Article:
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Reconstructing the City in Occupied Germany: Planning and Rebuilding in the British Zone, 1945-1949

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posted on 14.12.2011, 10:41 by Julie Ann Deeming
This thesis investigates the reconstruction of German cities under British occupation between 1945 and 1949. During this period of political instability, economic crisis, material want and social rupture, German politicians, planners and city inhabitants slowly began to rebuild their cities and their lives and in the process transformed cities of rubble into viable, modern living spaces. The thesis argues that the British occupation had a much greater influence over this process of German urban reconstruction than is generally perceived. In support of this argument three key arenas of British Control Commission policy are analysed: housing, the revival of the building industries, and town and country planning. The core of the thesis is a comparative study of two reconstructing cities in the British Zone, Cologne and Kiel, and considers the influence of their history, geographical location, place within their wider regional network and existing urban resource base on the direction of their reconstruction. By analysing examples of negotiations over urban planning and reconstruction, the author examines how dominant discourses in Britain shaped the approach of British occupiers to the German city. Furthermore, the author considers how British policies were contested and negotiated by German planners and municipal governments, as they struggled to find new, viable economic bases and identities for their devastated cities. Finally, the research considers how occupation, memory and history interact in the construction of city identities, and exposes how these identities take physical form and become crucial stakes in determining the future of particular areas, neighbourhoods and districts. The thesis concludes that postwar developments in German cities can only be understood through a detailed study of the interaction between occupation policies and German designed plans for reconstruction.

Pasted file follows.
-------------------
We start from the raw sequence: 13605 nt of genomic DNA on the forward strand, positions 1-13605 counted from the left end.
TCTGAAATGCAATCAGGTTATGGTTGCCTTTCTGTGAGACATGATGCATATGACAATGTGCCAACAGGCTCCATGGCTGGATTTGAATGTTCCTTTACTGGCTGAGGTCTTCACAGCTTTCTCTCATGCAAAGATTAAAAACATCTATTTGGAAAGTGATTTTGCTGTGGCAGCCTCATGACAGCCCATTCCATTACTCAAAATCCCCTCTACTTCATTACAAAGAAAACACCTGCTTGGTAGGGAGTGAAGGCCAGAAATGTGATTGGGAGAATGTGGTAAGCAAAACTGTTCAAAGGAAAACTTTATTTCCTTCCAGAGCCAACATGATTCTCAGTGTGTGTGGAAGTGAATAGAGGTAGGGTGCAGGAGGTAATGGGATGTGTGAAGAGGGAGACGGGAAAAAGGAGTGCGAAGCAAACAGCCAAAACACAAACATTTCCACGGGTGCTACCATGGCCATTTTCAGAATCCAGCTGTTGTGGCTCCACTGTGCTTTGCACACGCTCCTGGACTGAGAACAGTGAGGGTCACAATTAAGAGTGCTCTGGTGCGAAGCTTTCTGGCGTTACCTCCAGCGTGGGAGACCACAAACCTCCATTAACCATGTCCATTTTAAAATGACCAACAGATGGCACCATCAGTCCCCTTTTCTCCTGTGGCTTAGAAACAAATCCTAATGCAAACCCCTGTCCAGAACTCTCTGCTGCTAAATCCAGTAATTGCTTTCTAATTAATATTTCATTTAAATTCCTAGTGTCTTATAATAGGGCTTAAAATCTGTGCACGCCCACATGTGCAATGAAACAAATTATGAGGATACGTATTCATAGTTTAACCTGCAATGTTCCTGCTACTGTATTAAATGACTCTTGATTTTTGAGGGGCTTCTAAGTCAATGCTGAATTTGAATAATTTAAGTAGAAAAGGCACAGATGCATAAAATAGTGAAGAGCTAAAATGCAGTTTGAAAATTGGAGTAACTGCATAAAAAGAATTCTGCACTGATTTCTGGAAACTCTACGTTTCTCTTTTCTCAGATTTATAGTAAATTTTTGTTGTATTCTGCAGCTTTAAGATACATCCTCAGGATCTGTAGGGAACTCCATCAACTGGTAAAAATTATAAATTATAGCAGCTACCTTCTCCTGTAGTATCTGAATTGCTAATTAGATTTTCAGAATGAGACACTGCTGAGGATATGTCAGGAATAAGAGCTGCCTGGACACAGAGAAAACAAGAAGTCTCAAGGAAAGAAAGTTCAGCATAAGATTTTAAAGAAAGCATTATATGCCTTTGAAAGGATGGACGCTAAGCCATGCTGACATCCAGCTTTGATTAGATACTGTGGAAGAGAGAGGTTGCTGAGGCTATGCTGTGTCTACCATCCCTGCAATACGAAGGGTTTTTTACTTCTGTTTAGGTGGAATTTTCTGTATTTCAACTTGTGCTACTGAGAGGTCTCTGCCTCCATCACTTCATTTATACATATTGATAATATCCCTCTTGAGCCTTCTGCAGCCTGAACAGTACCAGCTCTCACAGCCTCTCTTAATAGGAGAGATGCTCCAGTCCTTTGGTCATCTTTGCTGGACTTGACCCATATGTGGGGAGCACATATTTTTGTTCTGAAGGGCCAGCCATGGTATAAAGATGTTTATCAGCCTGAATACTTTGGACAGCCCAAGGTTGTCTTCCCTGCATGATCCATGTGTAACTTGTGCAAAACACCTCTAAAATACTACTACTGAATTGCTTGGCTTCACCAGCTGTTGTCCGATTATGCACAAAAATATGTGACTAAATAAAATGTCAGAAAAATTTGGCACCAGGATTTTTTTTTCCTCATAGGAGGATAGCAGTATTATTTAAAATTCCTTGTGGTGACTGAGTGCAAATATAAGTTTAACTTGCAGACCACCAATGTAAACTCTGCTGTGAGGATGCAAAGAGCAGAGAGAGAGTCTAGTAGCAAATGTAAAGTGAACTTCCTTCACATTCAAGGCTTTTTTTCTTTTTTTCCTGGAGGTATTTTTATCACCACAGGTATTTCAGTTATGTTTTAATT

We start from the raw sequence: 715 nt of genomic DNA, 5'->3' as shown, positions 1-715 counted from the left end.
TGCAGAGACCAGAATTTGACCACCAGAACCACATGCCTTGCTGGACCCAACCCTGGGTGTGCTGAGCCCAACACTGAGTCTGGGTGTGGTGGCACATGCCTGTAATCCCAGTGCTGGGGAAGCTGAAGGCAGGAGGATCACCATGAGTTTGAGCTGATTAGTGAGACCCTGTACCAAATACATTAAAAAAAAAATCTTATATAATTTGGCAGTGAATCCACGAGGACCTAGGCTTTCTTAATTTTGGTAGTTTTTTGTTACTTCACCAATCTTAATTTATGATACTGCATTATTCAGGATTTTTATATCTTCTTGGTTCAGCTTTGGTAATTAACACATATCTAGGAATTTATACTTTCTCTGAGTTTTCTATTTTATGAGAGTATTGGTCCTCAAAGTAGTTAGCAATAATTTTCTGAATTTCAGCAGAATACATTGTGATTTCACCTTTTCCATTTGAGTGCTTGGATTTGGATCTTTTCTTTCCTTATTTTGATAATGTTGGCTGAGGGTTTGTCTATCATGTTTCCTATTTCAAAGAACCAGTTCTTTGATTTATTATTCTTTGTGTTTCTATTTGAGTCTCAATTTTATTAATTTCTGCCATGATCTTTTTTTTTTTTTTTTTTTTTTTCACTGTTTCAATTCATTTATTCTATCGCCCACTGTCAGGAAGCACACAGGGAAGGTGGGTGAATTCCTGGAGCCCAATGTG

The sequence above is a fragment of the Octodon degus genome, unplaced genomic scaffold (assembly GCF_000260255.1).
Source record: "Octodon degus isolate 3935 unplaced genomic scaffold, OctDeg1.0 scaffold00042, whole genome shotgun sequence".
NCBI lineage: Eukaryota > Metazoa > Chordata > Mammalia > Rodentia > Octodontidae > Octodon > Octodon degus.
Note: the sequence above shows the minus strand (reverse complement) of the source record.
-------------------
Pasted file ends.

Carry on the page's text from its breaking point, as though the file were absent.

Schott, Dieter; Szejnmann, Chris

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University of Leicester

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Funding received from the Economic and Social Research Council;Some images have been removed owing to copyright restrictions. For the full version of the thesis please consult the print copy available at the David Wilson Library, University of Leicester.



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